Zinesters, this is a music example, but note that zines are never talked about on NPR either.
Dear Musea Reader,
For many months I've asked NPR Ombudsman, Alicia C. Shepard, to investigate the conflicts of interest of NPR when it comes to coverage of music, books, and more. My most recent letter to her is stirring up quite a controversy. She has investigated my claims and posted a response on 4/19/10 in her weekly column . The column shows a page from NPR's music website. Right next to a video of a Dylan "concert" at NPR, is a paid spot promoting Dylan’s new album, Women + Country, a clear cut conflict of interest.
First I'll reprint my letter that started all this, then the url to her report on how NPR replied to those concerns, then my response to her report.
My letter to NPR Ombudsman
MS Shephard, http://www.npr.org/templates/story/story.php?storyId=125... This page has a tiny desk concert by Jakob Dylan. This page also has an ad for Jakob Dylan's new album. Revenue sharing, means NPR will promote his album and get money back from sales through their promotion. No tough reviews on Jakob to upset sales. No coverage of any musician against revenue sharing. No response to any of this from NPR Your job is to represent listeners concerns. Time to deal with this. This is a clear cut straightforward major problem of conflict of interest. ------------------------------------------ Here's NPR Ombudsman article from this letter. http://www.npr.org/templates/story/story.php?storyId=126...
The article is soft and the Ombudsman does more to excuse NPR's behavior than to correct it. ------------------------------------------- Here are some follow up comments and questions from me.
The people quoted on this story are doing a great disservice to NPR. Instead of resolving the problem they are trying to excuse it. This makes all NPR look like they too excuse corporate influence in their departments as company policy. The spokesmen in the article are suggesting that this was an odd occurrence. I've documented it happening before. They suggest that they are too big to know this is going on. I've been telling them for about a year. They suggest that there is no coordination between sponsorship placement and reviews - yet no musician that openly opposes ads or revenue sharing has ever appeared on NPR, in it's reviews, or on its website. They suggest that with some artists they'll check to see if there is a conflict of interest, with others they won't bother. They say that when they have a concern about this with a major star like Springsteen, they will try to stop it. Note, no matter their policy they did NOT stop it in this case, and no one at NPR seemed to mind when this occured. That suggests they can't or won't stop it. One quote in the piece, suggested a remedy, but another shot that down because of it's high cost. So they can't afford to stop conflicts of interest? They can't afford NOT to. NPR's integrity in all departments is on the line. And this makes it look bad. They sum up with this quote "But Grundmann also seems correct that preventing any conflicts on NPR Music would be all but impossible..." Does that mean you are too big to not fail? No one is asking for an end to every conceivable conflict. But we are asking for an end to this practice; then we are asking for fair reviews for all musicians not just corporate ones, and finally more transparency than this mess. This article makes NPR look really bad, and it doesn't help the Ombudsman much either. BTW why is NPR running ads in the first place? Finally I ask this: is the same problem happening in coverage of books and movies? How about news?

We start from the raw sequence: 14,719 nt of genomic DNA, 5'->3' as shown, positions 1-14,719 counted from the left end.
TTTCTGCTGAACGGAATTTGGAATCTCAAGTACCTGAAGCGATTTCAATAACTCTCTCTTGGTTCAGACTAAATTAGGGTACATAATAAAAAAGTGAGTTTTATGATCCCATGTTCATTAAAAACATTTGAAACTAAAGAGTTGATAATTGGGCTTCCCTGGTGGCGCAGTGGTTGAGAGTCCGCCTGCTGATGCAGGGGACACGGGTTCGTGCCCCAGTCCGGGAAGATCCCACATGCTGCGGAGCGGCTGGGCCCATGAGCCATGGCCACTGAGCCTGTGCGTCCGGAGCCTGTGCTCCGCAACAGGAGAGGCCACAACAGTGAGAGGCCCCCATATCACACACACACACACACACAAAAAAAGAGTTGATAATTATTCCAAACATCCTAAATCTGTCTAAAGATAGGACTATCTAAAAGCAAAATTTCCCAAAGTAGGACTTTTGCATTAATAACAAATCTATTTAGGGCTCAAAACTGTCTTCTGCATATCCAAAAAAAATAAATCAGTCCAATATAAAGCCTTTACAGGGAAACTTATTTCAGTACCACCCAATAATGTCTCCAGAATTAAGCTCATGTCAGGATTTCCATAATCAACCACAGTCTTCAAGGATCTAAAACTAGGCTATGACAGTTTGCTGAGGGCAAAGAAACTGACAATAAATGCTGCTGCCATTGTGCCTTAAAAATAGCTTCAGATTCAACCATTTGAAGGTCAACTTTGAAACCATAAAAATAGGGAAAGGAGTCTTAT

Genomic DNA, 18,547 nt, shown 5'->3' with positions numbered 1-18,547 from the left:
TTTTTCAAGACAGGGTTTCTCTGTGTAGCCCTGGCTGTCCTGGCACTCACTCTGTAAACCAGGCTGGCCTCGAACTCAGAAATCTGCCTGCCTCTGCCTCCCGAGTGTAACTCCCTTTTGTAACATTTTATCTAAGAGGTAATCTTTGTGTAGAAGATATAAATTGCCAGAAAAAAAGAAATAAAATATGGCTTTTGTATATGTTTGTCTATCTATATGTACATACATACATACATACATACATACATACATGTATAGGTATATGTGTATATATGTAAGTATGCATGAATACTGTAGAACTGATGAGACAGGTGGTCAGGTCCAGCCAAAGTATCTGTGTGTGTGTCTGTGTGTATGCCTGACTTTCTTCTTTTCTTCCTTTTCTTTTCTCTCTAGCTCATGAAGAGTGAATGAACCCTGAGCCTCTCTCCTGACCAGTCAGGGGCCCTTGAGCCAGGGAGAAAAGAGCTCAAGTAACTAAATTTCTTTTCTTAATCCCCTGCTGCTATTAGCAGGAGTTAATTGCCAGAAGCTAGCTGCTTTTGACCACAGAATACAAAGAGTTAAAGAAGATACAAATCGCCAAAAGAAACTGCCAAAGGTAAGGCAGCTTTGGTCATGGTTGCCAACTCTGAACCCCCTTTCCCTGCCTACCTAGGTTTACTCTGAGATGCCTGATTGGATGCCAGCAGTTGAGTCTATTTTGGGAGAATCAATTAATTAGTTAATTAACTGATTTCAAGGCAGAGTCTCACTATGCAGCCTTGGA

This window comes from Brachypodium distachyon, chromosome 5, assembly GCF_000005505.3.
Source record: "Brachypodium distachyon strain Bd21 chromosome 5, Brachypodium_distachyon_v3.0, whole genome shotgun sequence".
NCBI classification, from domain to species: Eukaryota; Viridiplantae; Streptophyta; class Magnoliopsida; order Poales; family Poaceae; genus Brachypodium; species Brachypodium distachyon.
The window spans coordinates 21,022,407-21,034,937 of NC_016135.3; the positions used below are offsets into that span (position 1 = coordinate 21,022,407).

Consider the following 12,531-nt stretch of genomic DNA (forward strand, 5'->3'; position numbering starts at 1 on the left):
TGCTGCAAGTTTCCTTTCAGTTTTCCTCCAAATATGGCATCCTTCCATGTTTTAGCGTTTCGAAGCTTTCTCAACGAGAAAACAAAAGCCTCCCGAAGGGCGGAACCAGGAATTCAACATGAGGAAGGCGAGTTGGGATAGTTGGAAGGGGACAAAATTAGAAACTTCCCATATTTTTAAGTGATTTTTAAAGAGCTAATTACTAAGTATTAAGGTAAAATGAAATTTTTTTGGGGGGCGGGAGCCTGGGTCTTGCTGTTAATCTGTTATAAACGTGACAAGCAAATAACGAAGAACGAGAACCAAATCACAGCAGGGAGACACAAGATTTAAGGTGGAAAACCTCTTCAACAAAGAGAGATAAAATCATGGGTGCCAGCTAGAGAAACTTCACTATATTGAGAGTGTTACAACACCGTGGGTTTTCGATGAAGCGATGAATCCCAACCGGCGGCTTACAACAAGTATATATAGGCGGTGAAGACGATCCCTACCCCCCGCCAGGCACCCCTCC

Note that Sony Pictures is a major contributor to NPR, according to NPR's donor list. Last year they gave somewhere between $50 thousand to 99 thousand dollars.